# Clojure: Semi-Flattening a nested Sequence

I have a list with embedded lists of vectors, which looks like:

`(([1 2]) ([3 4] [5 6]) ([7 8]))`

Which I know is not ideal to work with. I'd like to flatten this to `([1 2] [3 4] [5 6] [7 8])`.

flatten doesn't work: it gives me `(1 2 3 4 5 6 7 8)`.

How do I do this? I figure I need to create a new list based on the contents of each list item, not the items, and it's this part I can't find out how to do from the docs.

If you only want to flatten it one level you can use `concat`

``````(apply concat '(([1 2]) ([3 4] [5 6]) ([7 8])))
=> ([1 2] [3 4] [5 6] [7 8])
``````

To turn a list-of-lists into a single list containing the elements of every sub-list, you want `apply concat` as nickik suggests.

However, there's usually a better solution: don't produce the list-of-lists to begin with! For example, let's imagine you have a function called `get-names-for` which takes a symbol and returns a list of all the cool things you could call that symbol:

``````(get-names-for '+) => (plus add cross junction)
``````

If you want to get all the names for some list of symbols, you might try

``````(map get-names-for '[+ /])
=> ((plus add cross junction) (slash divide stroke))
``````

But this leads to the problem you were having. You could glue them together with an `apply concat`, but better would be to use `mapcat` instead of `map` to begin with:

``````(mapcat get-names-for '[+ /])
=> (plus add cross junction slash divide stroke)
``````
• yea +1 for mapcat -- it led to a MUCH more elegant solution than i would have had otherwise. very good to know. thanks! – jm0 Dec 19 '13 at 22:22
• I am using `map-indexed`, though and there is no `mapcat-indexed` – Post Self Jan 29 '19 at 21:52
• @PostSelf `map-indexed` is just a shorthand for adding an argument to `map`. Instead of `(apply concat (map-indexed f xs))`, try `(mapcat f (range) xs)`. – amalloy Jan 29 '19 at 23:04
• @amalloy That's awesome! I realized that I do a `filter` based on the second element of each pair, so unless there's a way of incorporating that, I have to leave it as is – Post Self Jan 30 '19 at 8:51
• @PostSelf There is, of course! `mapcat` is sorta a "fundamental" list operation on which many others can be built. Instead of `(apply concat (filter (comp pred second) (map-indexed f xs)))`, you can write `(mapcat (fn [i x] (let [x' (f x)] (when (pred x') [i x']))) (range) xs)`. – amalloy Jan 30 '19 at 10:10

The code for `flatten` is fairly short:

``````(defn flatten
[x]
(filter (complement sequential?)
(rest (tree-seq sequential? seq x))))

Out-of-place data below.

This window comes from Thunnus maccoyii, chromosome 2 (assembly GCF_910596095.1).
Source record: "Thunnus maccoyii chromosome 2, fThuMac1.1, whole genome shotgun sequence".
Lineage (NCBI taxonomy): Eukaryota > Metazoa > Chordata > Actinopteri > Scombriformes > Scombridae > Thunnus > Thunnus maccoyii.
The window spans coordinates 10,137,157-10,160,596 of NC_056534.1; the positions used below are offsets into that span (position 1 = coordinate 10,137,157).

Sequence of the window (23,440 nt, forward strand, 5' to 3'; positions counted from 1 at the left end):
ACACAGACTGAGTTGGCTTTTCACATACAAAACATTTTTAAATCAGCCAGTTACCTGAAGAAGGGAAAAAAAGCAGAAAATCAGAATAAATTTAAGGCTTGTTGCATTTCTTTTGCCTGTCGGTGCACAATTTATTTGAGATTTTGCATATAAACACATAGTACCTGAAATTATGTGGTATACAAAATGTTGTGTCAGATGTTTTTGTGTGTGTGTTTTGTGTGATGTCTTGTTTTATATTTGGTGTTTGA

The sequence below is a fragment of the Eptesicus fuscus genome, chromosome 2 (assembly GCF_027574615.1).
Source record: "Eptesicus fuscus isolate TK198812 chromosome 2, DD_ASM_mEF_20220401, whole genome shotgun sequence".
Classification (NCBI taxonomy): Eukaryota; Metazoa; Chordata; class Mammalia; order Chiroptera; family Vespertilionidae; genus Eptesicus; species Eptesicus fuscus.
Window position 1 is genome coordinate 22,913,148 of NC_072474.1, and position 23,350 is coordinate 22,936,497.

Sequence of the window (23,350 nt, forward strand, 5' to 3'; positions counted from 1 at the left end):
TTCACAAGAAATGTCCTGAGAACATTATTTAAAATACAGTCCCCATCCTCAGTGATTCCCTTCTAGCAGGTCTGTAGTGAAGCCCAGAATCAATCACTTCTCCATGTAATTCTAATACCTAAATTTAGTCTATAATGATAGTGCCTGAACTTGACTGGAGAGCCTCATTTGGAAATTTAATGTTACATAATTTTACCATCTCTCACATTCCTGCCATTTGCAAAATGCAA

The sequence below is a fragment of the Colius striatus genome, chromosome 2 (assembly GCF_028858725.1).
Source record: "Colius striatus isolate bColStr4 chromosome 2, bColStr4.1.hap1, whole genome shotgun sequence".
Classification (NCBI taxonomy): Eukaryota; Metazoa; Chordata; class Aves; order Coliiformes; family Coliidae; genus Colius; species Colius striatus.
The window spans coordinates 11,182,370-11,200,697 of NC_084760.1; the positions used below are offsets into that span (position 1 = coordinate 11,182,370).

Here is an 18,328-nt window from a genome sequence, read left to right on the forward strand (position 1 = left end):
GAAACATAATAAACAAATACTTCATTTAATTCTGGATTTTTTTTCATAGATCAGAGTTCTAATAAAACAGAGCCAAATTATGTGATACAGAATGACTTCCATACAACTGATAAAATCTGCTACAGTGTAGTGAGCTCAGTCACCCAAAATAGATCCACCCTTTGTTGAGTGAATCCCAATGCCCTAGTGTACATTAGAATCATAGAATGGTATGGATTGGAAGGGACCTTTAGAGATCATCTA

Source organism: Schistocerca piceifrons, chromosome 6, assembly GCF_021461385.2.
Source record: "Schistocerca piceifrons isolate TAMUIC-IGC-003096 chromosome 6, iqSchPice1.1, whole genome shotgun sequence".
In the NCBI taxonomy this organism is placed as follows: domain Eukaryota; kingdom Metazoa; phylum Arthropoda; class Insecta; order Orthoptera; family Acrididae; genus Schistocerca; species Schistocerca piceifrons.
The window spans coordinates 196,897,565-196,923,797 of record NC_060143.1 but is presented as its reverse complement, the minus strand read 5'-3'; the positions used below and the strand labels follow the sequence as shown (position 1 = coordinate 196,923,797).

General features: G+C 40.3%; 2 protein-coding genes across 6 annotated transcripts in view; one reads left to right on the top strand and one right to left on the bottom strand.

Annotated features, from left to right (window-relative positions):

``````

It uses `tree-seq` to walk through the data structure and return a sequence of the atoms. Since we want all the bottom-level sequences, we could modify it like this:

``````(defn almost-flatten
[x]
(filter #(and (sequential? %) (not-any? sequential? %))
(rest (tree-seq #(and (sequential? %) (some sequential? %)) seq x))))
``````

so we return all the sequences that don't contain sequences.

Also you may found useful this general 1 level flatten function I found on clojuremvc:

``````(defn flatten-1
"Flattens only the first level of a given sequence, e.g. [[1 2]] becomes
[1 2 3], but [[1 ] ] becomes [1  3]."
[seq]
(if (or (not (seqable? seq)) (nil? seq))
seq ; if seq is nil or not a sequence, don't do anything
(loop [acc [] [elt & others] seq]
(if (nil? elt) acc
(recur
(if (seqable? elt)
(apply conj acc elt) ; if elt is a sequence, add each element of elt
(conj acc elt))      ; if elt is not a sequence, add elt itself
others)))))
``````

Example:

``````(flatten-1 (([1 2]) ([3 4] [5 6]) ([7 8])))
=>[[1 2] [3 4] [5 6] [7 8]]
``````

`concat` exampe surely do job for you, but this `flatten-1` is also allowing non seq elements inside a collection:

``````(flatten-1 '(1 2 ([3 4] [5 6]) ([7 8])))
=>[1 2 [3 4] [5 6] [7 8]]
;whereas
(apply concat '(1 2 ([3 4] [5 6]) ([7 8])))
=> java.lang.IllegalArgumentException:
Don't know how to create ISeq from: java.lang.Integer
``````

Here's a function that will flatten down to the sequence level, regardless of uneven nesting:

``````(fn flt [s] (mapcat #(if (every? coll? %) (flt %) (list %)) s))
``````

So if your original sequence was:

``````'(([1 2]) (([3 4]) ((([5 6])))) ([7 8]))
``````

You'd still get the same result:

``````([1 2] [3 4] [5 6] [7 8])
``````